“Based on what Betty told me, Groves hurried up the Manhattan Project because of her discovery,” Cohen said. “Betty claimed this upset the CIA. She said it was still classified information.”
The story sounds “dubious” to Alex Wellerstein, a nuclear historian at the Stevens Institute of Technology in New Jersey.
“I’ve looked in some detail at the Manhattan Project’s intelligence files, and I have never heard of any kind of overland transfer of uranium,” Wellerstein said. “In general, the United States has no indications during the war that Japan was interested in nuclear technology and did not assume they were capable of pulling off the work involved. We know why the Manhattan Project accelerated — it was due to entirely separate kinds of circumstances.”
Cohen says he checked her story out with other OSS officers, including Eloise Page, Donovan’s secretary, who died in late 2002, and Edwin Putzell, Donovan’s executive officer, who passed away in late 2003.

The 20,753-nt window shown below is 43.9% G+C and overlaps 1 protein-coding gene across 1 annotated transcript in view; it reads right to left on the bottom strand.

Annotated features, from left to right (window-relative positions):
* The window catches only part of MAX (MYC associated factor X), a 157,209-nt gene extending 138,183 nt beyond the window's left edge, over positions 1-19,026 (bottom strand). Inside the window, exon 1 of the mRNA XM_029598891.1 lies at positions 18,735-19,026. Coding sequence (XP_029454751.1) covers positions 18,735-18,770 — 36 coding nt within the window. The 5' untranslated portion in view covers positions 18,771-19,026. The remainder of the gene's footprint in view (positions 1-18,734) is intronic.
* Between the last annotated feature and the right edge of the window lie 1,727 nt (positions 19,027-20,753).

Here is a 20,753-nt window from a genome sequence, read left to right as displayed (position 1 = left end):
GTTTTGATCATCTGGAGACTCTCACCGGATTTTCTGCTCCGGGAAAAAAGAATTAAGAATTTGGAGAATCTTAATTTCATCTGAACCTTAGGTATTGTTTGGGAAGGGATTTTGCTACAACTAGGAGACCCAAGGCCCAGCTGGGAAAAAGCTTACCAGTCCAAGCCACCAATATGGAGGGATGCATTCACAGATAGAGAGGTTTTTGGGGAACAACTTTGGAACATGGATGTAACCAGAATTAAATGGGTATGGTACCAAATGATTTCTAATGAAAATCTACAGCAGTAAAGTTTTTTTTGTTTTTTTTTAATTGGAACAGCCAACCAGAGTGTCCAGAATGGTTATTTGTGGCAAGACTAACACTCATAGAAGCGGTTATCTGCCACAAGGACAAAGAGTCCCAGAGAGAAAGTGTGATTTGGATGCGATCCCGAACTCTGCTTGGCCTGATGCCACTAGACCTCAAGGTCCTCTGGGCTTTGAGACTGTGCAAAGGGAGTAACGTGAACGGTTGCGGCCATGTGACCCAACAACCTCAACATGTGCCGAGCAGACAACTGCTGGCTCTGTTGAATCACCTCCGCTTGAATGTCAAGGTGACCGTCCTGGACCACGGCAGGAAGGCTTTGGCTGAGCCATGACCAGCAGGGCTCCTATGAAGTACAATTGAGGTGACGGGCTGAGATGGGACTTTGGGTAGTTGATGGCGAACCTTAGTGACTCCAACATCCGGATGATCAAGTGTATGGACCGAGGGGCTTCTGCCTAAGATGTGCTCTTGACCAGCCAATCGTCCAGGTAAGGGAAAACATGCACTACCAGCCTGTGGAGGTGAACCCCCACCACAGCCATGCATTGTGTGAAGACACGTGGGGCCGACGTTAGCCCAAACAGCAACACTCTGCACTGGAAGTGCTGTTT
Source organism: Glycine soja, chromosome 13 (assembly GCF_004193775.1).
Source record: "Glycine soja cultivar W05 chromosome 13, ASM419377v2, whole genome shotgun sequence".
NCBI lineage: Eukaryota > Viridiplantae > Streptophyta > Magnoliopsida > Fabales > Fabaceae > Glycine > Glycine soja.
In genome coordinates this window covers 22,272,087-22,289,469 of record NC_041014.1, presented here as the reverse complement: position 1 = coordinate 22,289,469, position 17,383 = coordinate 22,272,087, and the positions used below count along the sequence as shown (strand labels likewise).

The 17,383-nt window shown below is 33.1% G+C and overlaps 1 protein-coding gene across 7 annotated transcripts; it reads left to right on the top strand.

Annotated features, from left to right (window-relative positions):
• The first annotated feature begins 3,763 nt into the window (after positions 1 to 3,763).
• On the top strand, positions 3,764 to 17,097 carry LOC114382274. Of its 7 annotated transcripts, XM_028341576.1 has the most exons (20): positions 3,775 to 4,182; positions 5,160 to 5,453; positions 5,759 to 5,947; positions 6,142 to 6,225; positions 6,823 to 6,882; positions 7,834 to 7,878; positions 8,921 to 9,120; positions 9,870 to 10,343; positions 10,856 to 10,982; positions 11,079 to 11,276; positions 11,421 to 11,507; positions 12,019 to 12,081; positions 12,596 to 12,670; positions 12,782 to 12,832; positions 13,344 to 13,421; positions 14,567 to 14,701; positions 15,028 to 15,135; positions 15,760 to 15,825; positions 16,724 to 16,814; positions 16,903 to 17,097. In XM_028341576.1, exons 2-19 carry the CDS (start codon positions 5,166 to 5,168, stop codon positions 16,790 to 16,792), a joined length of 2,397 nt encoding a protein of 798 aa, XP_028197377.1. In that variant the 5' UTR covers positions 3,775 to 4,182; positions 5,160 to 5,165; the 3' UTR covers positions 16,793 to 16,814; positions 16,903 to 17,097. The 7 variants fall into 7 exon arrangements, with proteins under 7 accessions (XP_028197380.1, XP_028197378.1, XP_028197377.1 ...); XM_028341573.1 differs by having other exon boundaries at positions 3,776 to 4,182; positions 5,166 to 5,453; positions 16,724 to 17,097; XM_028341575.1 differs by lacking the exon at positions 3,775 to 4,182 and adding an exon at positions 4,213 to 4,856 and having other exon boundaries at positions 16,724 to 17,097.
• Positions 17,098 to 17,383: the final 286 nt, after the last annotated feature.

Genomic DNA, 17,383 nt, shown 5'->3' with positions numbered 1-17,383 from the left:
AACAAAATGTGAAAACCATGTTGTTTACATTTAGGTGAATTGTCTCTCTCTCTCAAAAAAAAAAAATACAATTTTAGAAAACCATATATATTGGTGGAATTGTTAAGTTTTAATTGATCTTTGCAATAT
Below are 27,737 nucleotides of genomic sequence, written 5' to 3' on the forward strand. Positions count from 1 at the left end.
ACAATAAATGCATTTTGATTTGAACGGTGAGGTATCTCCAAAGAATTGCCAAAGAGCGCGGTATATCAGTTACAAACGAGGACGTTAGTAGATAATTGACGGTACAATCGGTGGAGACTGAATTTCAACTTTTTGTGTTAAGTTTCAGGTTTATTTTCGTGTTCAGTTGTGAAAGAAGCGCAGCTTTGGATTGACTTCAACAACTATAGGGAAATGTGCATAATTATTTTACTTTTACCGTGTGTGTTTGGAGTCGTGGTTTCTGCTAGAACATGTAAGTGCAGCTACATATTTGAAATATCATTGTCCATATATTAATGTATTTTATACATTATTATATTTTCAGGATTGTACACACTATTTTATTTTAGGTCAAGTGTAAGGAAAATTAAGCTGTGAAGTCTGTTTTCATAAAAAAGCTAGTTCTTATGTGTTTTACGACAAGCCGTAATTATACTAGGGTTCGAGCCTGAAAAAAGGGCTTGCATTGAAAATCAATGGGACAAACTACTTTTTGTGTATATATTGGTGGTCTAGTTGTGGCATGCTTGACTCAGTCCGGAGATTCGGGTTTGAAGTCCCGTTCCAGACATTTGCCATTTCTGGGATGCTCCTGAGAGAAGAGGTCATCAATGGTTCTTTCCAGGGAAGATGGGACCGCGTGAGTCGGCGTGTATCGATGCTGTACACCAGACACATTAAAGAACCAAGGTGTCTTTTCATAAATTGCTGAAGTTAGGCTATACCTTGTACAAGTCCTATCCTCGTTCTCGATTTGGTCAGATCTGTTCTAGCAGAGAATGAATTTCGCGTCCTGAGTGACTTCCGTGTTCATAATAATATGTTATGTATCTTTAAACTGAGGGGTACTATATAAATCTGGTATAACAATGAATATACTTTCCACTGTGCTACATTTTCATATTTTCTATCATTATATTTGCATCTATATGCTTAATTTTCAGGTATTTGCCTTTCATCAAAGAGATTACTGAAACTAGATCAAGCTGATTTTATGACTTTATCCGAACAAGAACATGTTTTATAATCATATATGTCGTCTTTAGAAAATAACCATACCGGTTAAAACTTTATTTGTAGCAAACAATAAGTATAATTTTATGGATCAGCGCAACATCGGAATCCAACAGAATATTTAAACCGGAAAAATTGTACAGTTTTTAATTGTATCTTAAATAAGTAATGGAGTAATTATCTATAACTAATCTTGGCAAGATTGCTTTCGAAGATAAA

Still, Douglas Waller, the author of the 2011 biography of Donovan, is extremely skeptical. “A Japanese businessman in New Delhi would have nuclear weapons information that someone like Betty — who worked in propaganda — would overhear? And it would get back to Donovan? I saw no cable traffic on that,” said Waller, who reviewed more than 40,000 pages of OSS messages and other material for his book.
But Cohen is moving forward with his screenplay, despite the naysayers.
In October, his lawyer contacted The Washington Post with a jubilant news release: “The Central Intelligence Agency recently gave a go-ahead to my client’s embargoed screenplay,” his attorney J. Neil Lanzi declared. “Ellis A. Cohen was prohibited from showing or selling or producing ‘The Secrecy’ as a motion picture.”
Now it appears he has a green light.
And should “The Secrecy” ever go into production, Cohen will face a tough call: Who plays McIntosh?
“It’s not kosher to drop a name,” Cohen said, laughing. “But I can say this: someone like Jennifer Lawrence.”